Were the 2017 Grammy Awards the Most Political Ever?
The collective sound you heard was loud and clear: stand up, get into it, get involved.
The Grammys are just about the last place you'd expect to hear speeches about immigration policy or watch a major pop artist's debut performance of their new single include the U.S. Constitution. But, Sunday night's 59th annual Grammy Awards was the first under the Trump administration, so, in following with the Golden Globes, DGA and several other Hollywood fetes so far this year, politics were definitely in the air.
In fact, from host James Corden's opening gag about Trump's unpredictability to Busta Rhymes' vehement rant against the "Muslim ban" and "President Agent Orange perpetuating all the evil" before a performance of A Tribe Called Quest's pointed track about inclusivity "We the People," this was the most politically charged Grammys in recent memory, or maybe ever.
"At this particular point in history our voices are needed more than ever," Jennifer Lopez told the crowd while presenting Best New Artist, quoting author Toni Morrison's plea "this is precisely the time when artists go to work. There is no time for despair, no place for self pity, no need for silence and no room for fear. We do language, that is how civilizations heal."
Past Grammys have had moments of commentary, from Kendrick Lamar's Black Lives Matter and police brutality freestyle at last year's show — where Pharrell Williams and his dancers did a "hands up, don't shoot" gesture during a performance of "Happy" — to Macklemore & Ryan Lewis' "Same Love" mass same-sex wedding in 2014 to Bruce Springsteen shouting "Bring 'em home!" in 2006 in a not-so-subtle message to then-president George W. Bush.
The majority of this year's performers stuck to the music and left the speechifying to the presenters, but the night had plenty of overt signs, slogans and symbols that some of those present are not willing to be silenced. Paris Jackson, in her first major awards show appearance, introduced The Weeknd's performance by telling the crowd, "we can really use this excitement at a pipeline protest, guys," adding in a "#NoDAPL" in reference to the controversial Dakota Access Pipeline.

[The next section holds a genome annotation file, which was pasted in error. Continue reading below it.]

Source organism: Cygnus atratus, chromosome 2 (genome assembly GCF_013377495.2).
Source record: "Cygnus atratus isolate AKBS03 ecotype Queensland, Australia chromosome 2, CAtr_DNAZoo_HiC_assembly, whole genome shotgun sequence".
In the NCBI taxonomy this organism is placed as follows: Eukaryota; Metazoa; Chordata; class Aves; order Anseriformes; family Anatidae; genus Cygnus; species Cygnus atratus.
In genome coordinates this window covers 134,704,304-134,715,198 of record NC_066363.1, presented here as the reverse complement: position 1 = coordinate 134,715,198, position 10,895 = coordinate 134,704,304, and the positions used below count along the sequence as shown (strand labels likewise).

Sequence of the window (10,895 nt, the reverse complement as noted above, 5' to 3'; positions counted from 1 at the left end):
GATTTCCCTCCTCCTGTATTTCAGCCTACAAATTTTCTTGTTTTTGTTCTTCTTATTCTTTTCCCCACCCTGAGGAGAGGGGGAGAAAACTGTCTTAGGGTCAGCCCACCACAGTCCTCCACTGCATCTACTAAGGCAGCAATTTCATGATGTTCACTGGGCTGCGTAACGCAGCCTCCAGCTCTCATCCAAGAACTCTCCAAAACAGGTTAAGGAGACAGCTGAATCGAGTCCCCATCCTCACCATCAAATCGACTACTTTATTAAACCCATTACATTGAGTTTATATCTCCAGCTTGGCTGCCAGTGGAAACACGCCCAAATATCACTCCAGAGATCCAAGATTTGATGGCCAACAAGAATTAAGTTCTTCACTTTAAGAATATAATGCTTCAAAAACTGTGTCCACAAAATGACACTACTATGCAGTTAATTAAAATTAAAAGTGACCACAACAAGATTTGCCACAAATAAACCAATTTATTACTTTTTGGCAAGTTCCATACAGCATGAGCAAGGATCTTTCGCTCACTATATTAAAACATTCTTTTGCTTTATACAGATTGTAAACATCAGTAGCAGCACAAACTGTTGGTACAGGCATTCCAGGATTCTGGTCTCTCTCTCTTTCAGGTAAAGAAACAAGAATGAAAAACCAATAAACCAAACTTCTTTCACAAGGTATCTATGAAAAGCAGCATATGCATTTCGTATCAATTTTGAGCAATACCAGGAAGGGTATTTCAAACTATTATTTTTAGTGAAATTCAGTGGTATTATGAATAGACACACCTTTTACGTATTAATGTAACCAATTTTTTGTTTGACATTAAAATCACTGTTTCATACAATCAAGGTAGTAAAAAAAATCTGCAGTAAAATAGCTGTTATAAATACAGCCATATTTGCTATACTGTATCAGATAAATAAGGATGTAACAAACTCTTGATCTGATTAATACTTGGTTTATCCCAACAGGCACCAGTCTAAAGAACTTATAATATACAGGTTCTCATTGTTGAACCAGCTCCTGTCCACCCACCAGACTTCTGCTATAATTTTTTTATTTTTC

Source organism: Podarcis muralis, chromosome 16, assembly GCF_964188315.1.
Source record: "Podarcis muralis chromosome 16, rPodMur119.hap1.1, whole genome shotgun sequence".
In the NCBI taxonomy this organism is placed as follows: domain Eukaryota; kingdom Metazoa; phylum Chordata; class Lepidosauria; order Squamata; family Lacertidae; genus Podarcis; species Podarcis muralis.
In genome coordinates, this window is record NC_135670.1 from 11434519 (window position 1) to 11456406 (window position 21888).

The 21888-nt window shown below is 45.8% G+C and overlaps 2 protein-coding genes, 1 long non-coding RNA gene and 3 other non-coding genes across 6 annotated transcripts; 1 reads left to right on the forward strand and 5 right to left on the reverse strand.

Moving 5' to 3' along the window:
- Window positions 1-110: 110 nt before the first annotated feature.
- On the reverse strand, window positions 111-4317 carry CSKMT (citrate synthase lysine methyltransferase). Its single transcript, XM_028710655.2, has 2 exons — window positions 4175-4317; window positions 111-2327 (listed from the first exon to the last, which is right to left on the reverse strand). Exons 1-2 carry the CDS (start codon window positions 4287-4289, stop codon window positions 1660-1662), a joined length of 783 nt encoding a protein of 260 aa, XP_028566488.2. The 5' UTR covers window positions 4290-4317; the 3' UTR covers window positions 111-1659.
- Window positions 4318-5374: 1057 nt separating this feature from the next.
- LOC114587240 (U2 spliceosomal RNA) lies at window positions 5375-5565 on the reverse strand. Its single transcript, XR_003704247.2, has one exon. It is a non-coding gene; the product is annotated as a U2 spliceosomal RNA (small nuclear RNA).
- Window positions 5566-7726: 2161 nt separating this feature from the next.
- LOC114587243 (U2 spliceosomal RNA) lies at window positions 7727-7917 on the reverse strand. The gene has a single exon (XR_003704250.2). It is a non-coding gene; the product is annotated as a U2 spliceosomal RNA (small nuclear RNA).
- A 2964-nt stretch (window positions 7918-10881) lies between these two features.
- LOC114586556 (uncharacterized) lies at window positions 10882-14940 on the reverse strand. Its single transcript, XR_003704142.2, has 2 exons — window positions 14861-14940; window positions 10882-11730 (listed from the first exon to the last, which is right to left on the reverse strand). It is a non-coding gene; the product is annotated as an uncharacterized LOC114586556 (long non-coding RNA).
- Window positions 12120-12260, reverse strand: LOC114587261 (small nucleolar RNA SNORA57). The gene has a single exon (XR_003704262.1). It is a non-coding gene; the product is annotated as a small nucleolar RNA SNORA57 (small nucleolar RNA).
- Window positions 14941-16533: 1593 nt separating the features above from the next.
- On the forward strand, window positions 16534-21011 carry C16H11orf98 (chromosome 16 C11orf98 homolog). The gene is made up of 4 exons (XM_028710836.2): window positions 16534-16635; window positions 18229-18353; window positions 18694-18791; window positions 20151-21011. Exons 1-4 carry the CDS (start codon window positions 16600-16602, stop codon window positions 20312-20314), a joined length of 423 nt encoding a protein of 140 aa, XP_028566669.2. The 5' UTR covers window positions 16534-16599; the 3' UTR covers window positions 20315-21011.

The message was a bit more subtle, at least at first, during Katy Perry's debut TV performance of "Chained to the Rhythm," wearing a "persist" armband in reference to last week's attempt to shut down Democratic Sen. Elizabeth Warren's speech against Sen. Jeff Sessions' ascension to the post of Attorney General. The set ended with a group of dancers holding up blank protest signs that turned into a wall with a giant projection of the U.S. Constitution on it. With the words "We the People" in huge letters behind her, Perry shouted "No Hate!" Similarly, the ATCQ performance ended with Q-Tip changing "Resist! Resist! Resist! Resist!"
While introducing Metallica and Lady Gaga's fiery performance, Orange Is the New Black actress Laverne Cox took the opportunity to ask everyone viewing to support Gavin Grimm, a transgender teen fighting his school for the right to use the boys' bathroom.
Fashion also played a role in the night's events, with singer/actress Joy Villa turning heads with her "Make American Great Again" gown and Highly Suspect's Johnny Stevens making his feelings clear with an "impeach" jacket. Skylar Grey walked the red carpet with a digital purse that flashed the words "empowerment" and "equality," ScHoolboy Q rocked a pink sweatshirt that read "Girl Power" and Charlie XCX wore giant safety pin earrings that were probably a hint to her punk leanings, but also a possible nod to the safety pin movement that took root after the election to show solidarity with people who feel threatened in the current climate.
At a show whose politics typically revolve more around who was (and wasn't) nominated and who deserved to win, Sunday night's Grammys was a rare moment when a variety of artists stopped being safe and spoke their minds, some with subtle gestures, others more overt. The voices weren't all speaking in unison on one topic, and most avoided calling out any particular target by name, but the collective sound you heard was loud and clear: stand up, get into it, get involved.
This story originally appeared on Billboard.com.